|Publication number||US4834619 A|
|Application number||US 07/119,160|
|Publication date||May 30, 1989|
|Filing date||Nov 10, 1987|
|Priority date||Nov 10, 1987|
|Publication number||07119160, 119160, US 4834619 A, US 4834619A, US-A-4834619, US4834619 A, US4834619A|
|Inventors||Thompson R. Walton|
|Original Assignee||The Boeing Company|
|Export Citation||BiBTeX, EndNote, RefMan|
|Patent Citations (13), Non-Patent Citations (2), Referenced by (37), Classifications (8), Legal Events (4)|
|External Links: USPTO, USPTO Assignment, Espacenet|
The invention relates to cooling fans, and more specifically, to a ducted cooling fan having oscillating blades.
Conventional rotating fans are efficient for moving large volumes of air. However, disadvantages are associated with the use of conventional rotating fans where small volume flow rates are required, particularly when such fans are used for cooling electronic components.
The advent of solid-state oscillating fans of the type having one or more "flapping" blades provides significant advantages over conventional rotating fans. Solid-state fans of the type described typically employ a piezoelectric crystal which joins the root section of two cantilevered blades. A fan of this type is manufactured by Piezo Electric Products, Inc., Advanced Technology Group, 186 Massachusetts Avenue, Cambridge, Mass. 02139, under the model numbers LP/1200, 2400. Another type of solid-state "flapping blade fan" is described in U.S. Pat. No. 4,498,851, issued to Kolm et al. and assigned to Piezo Electric Products, Inc.
When compared to a conventional rotating fan of similar air volume output, the solid-state fan of the type described above has a number of advantages. At the same flow velocity of a conventional rotating fan, the solid state fan typically consumes approximately one-fifth the current and one-half the power while delivering approximately one-half the flow volume. The solid-state fan also generates substantially less electromagnetic interference than does the electric motor of the conventional fan. Life expectancy of a conventional fan is on the order of 1,000 hours, whereas life expectancy for a piezoelectric fan may be indefinite.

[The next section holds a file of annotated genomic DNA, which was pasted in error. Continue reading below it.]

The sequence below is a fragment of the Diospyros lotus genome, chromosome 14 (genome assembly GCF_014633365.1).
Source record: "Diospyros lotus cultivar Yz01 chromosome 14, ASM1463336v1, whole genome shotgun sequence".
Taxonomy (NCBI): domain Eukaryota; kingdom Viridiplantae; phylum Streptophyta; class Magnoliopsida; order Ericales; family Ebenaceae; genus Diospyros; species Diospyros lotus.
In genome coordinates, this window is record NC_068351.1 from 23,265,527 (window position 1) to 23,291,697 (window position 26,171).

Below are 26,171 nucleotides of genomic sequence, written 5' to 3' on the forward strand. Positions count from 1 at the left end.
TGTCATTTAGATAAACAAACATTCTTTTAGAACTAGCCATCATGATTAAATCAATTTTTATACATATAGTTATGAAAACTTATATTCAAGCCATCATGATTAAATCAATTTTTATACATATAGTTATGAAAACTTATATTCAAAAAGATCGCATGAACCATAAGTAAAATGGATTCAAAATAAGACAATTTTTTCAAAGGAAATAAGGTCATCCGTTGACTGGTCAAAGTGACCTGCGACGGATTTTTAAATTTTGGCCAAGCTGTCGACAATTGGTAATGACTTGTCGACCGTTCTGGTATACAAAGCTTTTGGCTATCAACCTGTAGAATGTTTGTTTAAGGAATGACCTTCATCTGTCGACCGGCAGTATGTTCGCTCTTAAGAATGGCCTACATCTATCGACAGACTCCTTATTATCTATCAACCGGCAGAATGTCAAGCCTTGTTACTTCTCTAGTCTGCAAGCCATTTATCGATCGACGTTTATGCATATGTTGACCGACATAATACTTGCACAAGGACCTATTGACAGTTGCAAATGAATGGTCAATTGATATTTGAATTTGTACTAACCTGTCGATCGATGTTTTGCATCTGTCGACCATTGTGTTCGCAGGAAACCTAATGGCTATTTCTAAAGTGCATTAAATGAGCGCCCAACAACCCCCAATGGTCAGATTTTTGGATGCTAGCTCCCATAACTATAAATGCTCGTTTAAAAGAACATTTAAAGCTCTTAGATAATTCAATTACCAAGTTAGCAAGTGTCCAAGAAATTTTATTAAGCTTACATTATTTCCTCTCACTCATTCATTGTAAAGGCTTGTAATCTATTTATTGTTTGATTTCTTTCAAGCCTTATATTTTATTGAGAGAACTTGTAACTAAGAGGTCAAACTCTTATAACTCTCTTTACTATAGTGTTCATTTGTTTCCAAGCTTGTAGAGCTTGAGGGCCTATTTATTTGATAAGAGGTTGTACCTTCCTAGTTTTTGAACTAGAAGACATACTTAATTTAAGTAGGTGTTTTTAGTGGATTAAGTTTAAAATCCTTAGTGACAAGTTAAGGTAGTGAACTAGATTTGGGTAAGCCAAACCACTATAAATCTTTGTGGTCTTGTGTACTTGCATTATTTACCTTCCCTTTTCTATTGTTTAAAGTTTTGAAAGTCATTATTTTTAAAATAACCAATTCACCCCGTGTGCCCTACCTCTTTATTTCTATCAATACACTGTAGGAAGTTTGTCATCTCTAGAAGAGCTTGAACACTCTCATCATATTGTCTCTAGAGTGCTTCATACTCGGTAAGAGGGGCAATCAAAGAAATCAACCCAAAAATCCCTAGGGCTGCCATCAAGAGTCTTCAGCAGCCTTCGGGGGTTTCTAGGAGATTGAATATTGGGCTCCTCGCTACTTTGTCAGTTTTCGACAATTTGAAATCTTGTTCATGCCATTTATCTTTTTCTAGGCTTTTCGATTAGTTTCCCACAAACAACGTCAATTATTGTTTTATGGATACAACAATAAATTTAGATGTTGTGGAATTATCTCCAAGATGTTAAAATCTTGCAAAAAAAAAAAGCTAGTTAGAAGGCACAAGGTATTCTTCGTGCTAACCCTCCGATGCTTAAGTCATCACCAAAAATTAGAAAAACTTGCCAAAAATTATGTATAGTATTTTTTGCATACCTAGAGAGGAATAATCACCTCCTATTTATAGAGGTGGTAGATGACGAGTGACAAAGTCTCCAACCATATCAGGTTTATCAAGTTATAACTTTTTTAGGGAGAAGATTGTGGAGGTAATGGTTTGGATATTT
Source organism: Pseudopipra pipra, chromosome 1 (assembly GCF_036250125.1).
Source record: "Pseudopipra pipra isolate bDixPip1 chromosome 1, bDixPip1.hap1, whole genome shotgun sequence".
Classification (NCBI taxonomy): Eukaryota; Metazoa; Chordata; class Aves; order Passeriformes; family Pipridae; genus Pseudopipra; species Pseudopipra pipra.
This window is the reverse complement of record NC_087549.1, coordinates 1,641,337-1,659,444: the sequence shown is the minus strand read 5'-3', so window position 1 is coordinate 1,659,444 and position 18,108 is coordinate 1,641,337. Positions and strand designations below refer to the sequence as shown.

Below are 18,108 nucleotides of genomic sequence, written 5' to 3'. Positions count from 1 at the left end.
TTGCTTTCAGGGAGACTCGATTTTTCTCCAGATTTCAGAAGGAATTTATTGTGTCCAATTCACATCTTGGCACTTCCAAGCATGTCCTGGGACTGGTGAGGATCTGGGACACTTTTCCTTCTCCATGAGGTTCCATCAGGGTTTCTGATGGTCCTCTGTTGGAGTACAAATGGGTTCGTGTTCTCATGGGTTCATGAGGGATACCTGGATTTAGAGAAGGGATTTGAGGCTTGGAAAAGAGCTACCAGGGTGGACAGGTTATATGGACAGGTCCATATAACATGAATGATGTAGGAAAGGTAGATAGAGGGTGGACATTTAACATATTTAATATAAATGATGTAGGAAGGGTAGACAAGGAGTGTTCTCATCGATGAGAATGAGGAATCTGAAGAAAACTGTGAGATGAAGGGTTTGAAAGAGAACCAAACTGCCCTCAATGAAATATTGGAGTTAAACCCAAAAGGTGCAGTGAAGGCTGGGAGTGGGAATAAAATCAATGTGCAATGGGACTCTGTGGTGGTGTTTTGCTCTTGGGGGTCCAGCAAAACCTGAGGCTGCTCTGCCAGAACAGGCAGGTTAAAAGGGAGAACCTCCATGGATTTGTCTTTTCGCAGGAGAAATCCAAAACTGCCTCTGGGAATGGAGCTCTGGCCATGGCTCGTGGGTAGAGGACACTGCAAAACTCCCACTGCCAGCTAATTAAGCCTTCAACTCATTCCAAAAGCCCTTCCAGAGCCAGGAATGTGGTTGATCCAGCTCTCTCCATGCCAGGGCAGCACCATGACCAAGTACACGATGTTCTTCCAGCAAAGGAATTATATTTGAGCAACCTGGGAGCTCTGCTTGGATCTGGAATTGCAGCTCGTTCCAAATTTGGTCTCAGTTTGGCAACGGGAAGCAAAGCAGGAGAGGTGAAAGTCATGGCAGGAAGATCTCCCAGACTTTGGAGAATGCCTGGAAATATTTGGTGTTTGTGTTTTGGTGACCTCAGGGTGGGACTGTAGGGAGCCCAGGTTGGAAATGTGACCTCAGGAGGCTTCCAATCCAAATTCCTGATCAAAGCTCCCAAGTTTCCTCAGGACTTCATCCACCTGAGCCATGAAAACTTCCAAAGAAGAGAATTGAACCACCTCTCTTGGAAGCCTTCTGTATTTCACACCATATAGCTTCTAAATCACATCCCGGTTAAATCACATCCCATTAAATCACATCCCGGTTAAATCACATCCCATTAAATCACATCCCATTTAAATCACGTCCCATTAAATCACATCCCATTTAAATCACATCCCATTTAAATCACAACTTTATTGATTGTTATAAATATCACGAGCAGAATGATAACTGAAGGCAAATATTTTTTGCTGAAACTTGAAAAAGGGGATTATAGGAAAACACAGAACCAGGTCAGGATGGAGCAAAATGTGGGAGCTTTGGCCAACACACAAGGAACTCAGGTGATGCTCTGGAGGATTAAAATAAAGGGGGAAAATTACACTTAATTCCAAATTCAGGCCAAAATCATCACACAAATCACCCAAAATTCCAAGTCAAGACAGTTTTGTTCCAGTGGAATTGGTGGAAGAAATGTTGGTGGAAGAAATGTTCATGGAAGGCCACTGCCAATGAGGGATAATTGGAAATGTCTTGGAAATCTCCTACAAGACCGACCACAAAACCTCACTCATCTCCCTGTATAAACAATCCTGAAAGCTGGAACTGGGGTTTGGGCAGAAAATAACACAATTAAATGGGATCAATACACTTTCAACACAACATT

The airflow from an unducted solid-state fan having two opposed, counter-oscillating fan blades is directional but highly turbulent. A single oscillating blade fan also produces directional, turbulent airflow. The fan operates in a quadrature mode of vibration (i.e., vibrating like a diving board with maximum amplitude at the leading edge of each blade) and displaces air through a phenomena known as "vortex shedding." During oscillation of the blades, counterrotating vortices are formed which have substantial angular momentum. The angular momentum is sufficient to prevent an air vortex formed by movement of a fan blade in one direction from counterrotating and being drawn into the vacuum formed behind the blade when the blade direction is reversed. Instead, the first formed vortex is driven away from the reversing blade by the formation of a counterrotating vortex. The vortices are shed in a direction substantially parallel to the rest position of the blade with a small component of velocity which is transverse to the plane of the blade.
Solid-state fans of the type described above have proven to be particularly useful for cooling components on printed circuit boards. However, in some applications, an airflow is desired which is substantially laminar rather than turbulent. In other applications, a ducted airflow is desired. Therefore, a need exists for a method and apparatus for providing substantially laminar airflow from directional, turbulent fluid flow as generated by oscillating or "flapping" fan blades. A need also exists for efficiently ducting airflow from fans of this type.
It is an object of the present invention to provide a device which produces substantially laminar fluid flow from a pair of counter-oscillating fan blades.
It is also an object of the present invention to achieve the above object without substantially damping blade oscillations, thus preventing oscillation of the blades at a resonant frequency.
It is another object of the invention to efficiently collect airflow from oscillating fan blades into a duct.
It is yet another object of the present invention to provide a laminar flow-producing device which does not interfere with fluid intake to an oscillating fan blade.
The invention achieves these objects, and other objects and advantages which will become apparent from the description which follows, by providing a substantially rectangular duct at a separation distance from the leading edge of the fan blades. It has been found that by providing an external duct to the blades at a preferred gap distance, a maximum efficiency in converting the directional, turbulent fluid flow from the oscillating blade to a uniform, laminar flow can be achieved.
In the preferred embodiment of the invention, the gap distance is related to a maximum leading edge separation distance between two counter-oscillating blades of approximately 6:1. In a single blade fan, the distance between blade leading edge maximum displacements and a preferred gap distance form a ratio of approximately 3:1.